In conclusion, there seems to be no need for the distinct and separate classifications of internet and virtual world addiction. These terms merely clump together several different behavioural addictions with the same delivery method. It’s like saying that snorters and injectors of an addictive drug should get a different diagnosis. Even if there are cases where the presentation, withdrawal symptoms or consequences are different, the therapy used to treat the different cases remains the same. Unnecessarily differentiating labels seems to do no more than confuse more than they contribute.
- What looks like addiction, but is not – Virtual Addiction, Part 3
I spend hours with my computer. It is my favorite tool. I spend time in and out of virtual worlds; I spend time on and off the Internet, surfing with my browser. I communicate, I work, I play. From the sheer amount of time spent with my machine during the day, according to some measures, it would be correct to say that I am addicted to the behaviour of using my computer. I do not, however, consider this to be an addiction.
Several people within my experience also spend a great deal of time with their computers. Interestingly, the particular people I am thinking of were also at one time thought to be drug addicts. Each of these people suffers from either a physical pain disorder, or from a chemical mental disorder. The drugs they take assist their functioning, above and beyond the side effects they cause. I do not consider any of these people to be addicts, either, with regards to drug use or computer use.
Why is this not addiction?
The most important signs of addiction, and indeed the ones that cry out for treatment, are loss of control regarding the addiction and destructive behaviors of and surrounding the addiction. Neither I nor my friends exhibit these signs in our computer usage nor drug usage; therefore, this behavior is not an addiction, by definition.
Why does it look like addiction?
One of the primary signs attributed to addictions of computer usage is time spent engaging in the behavior. This sign may help with the diagnosis of an addiction, but alone cannot be used to make the diagnosis.
Consider how many hours a day the average person spends at work. Perhaps eight hours all up, divided into an hour for lunch, a couple of hours for meetings and other communications, and the rest for the actual work they do. Then consider that person gets home (two hours for travel), eats (two hours for eating at home), and watches TV or reads (four hours). This accounts for sixteen hours of the day, roughly.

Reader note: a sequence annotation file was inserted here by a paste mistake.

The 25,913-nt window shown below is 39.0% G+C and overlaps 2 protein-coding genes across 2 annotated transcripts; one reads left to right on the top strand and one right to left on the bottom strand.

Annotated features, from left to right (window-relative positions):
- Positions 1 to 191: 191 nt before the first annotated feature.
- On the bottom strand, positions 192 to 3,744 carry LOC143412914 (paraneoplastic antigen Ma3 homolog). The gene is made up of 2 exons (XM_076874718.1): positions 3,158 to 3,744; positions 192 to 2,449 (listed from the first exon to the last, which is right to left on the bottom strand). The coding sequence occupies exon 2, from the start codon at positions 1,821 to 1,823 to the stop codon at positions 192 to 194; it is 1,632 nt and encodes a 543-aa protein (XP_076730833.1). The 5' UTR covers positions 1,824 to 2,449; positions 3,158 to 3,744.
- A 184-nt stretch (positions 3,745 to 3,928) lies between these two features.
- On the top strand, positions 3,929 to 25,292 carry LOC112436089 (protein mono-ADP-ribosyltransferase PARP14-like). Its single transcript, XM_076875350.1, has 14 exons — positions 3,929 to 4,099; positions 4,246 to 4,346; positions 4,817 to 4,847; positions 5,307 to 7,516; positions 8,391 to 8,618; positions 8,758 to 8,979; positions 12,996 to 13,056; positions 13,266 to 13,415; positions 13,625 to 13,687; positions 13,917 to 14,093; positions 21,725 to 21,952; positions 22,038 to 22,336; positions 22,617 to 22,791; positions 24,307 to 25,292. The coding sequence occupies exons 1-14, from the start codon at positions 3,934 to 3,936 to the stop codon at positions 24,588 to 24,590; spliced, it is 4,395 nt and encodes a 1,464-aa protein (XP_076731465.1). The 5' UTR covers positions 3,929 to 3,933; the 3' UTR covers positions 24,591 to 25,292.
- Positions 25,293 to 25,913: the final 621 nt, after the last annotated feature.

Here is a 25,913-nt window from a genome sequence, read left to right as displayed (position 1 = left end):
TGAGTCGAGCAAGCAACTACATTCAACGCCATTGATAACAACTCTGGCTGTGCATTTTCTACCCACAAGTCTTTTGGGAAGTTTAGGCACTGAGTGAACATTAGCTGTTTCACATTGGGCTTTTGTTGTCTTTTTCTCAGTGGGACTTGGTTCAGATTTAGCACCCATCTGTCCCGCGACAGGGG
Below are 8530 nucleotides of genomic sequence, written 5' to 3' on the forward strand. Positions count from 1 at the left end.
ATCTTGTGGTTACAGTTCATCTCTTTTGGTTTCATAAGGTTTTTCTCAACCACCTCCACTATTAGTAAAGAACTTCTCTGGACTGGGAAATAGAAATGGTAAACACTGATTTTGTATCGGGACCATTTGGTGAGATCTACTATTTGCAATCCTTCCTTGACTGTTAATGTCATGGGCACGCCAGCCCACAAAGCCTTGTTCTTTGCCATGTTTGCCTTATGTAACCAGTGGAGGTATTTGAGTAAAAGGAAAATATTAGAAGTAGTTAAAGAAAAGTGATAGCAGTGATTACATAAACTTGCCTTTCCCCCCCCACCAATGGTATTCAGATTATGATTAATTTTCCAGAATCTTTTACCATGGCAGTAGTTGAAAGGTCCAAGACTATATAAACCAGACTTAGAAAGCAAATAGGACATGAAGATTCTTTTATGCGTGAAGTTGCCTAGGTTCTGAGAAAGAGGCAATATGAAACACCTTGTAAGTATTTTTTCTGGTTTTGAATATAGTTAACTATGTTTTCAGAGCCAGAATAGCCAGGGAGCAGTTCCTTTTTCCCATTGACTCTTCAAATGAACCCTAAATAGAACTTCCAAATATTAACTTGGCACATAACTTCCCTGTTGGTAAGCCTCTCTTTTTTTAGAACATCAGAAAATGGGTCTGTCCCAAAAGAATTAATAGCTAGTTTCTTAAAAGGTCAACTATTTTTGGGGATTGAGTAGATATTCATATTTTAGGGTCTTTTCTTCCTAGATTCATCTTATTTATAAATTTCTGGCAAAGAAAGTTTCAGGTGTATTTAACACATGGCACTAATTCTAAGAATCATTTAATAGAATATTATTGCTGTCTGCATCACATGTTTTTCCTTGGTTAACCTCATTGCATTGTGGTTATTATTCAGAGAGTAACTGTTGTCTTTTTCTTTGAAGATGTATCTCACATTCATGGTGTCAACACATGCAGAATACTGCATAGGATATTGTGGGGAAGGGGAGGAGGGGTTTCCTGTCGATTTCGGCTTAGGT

Imagine, then, if all of this could be accomplished from their computer at home. Suddenly, rather than seeing a person spending sixteen hours a day in mindless clicking, there is someone working, communicating, gathering news and information and finding entertainment using the same tool.
Another sign often taken alone and out of context is a lack of face-to-face communication on behalf of a person who uses computers.
There are many different scenarios in which face-to-face communication is not applicable, but for example, consider a person with a physical disability in which face-to-face communication is difficult to achieve. For someone with limited mobility or large amounts of pain, getting out of the house may range from impractical to impossible. Consider sufferers of social anxieties, or autistic folk, who are barely able to communicate face-to-face, but whom are liberated by the digital space.
Is quality of life being gained or lost?
Where there is a gain in quality of life which exceeds the downsides to the behavior, there is unlikely to be an addictive problem. With drugs for pain relief, it has been found that it’s very rare for folks who require the drug for pain relief to exhibit loss of control or destructive behaviors concerning the drug, even though they have a physical dependence on it. There may be withdrawal symptoms and side effects, but overall the quality of life increase for these folks. Being able to take care of themselves, their homes, their families, and having enjoyment in life far outweighs the problems in most cases.
Technology is enabling.
Can you imagine telling someone with no legs to forsake their wheelchair? How about someone with a pain disorder? Are you going to tell people with crippling mental disorders that they are not allowed to take drugs to normalize and enable them? Are you going to tell deaf people they can’t use Teletype in place of the telephone?
Each of these technological advances were radical in their time; some of them were seen as being destructive, to society or to the individual. It’s hard to imagine any of these people being denied their enabling technologies in today’s first world society (one hopes). I hope to live in a future where my enabling computer habits are accepted.
What harm is being done, to whom, if I take care of myself, my family, my house, my dog, my finances and my business, while still spending many hours a day at my desk at home?